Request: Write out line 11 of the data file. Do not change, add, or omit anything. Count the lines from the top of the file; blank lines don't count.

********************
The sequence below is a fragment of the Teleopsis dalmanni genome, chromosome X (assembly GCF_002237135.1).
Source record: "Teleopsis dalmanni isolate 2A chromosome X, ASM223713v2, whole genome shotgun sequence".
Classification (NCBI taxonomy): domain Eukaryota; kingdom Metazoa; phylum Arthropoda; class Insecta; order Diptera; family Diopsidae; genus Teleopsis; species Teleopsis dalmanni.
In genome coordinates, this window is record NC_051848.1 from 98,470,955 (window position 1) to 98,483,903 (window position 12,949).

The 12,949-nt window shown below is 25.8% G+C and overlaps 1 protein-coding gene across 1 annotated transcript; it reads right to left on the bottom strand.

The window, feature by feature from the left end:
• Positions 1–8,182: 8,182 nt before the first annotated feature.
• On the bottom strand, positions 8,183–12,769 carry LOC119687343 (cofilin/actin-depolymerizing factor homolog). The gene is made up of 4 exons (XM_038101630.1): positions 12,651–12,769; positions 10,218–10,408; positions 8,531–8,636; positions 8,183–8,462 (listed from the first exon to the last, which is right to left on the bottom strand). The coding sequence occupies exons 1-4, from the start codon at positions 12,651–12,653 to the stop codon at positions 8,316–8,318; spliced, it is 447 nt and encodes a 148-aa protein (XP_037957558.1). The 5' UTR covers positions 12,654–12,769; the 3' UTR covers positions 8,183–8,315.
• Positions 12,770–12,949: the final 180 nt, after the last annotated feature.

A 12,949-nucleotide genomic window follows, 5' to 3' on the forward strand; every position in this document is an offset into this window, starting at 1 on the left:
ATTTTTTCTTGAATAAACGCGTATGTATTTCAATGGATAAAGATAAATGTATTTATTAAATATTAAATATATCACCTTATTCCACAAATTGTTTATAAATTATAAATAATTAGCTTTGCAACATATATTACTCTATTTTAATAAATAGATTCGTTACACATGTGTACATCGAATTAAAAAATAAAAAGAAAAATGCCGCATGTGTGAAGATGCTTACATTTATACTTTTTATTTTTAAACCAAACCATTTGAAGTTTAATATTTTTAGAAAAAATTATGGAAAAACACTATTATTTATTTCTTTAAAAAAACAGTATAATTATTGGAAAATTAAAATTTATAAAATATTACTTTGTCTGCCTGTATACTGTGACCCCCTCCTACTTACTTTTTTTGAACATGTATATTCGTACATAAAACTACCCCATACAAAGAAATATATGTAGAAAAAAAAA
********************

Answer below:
ATTTTTTCTTGAATAAACGCGTATGTATTTCAATGGATAAAGATAAATGTATTTATTAAATATTAAATATATCACCTTATTCCACAAATTGTTTATAAATTATAAATAATTAGCTTTGCAACATATATTACTCTATTTTAATAAATAGATTCGTTACACATGTGTACATCGAATTAAAAAATAAAAAGAAAAATGCCGCATGTGTGAAGATGCTTACATTTATACTTTTTATTTTTAAACCAAACCATTTGAAGTTTAATATTTTTAGAAAAAATTATGGAAAAACACTATTATTTATTTCTTTAAAAAAACAGTATAATTATTGGAAAATTAAAATTTATAAAATATTACTTTGTCTGCCTGTATACTGTGACCCCCTCCTACTTACTTTTTTTGAACATGTATATTCGTACATAAAACTACCCCATACAAAGAAATATATGTAGAAAAAAAAA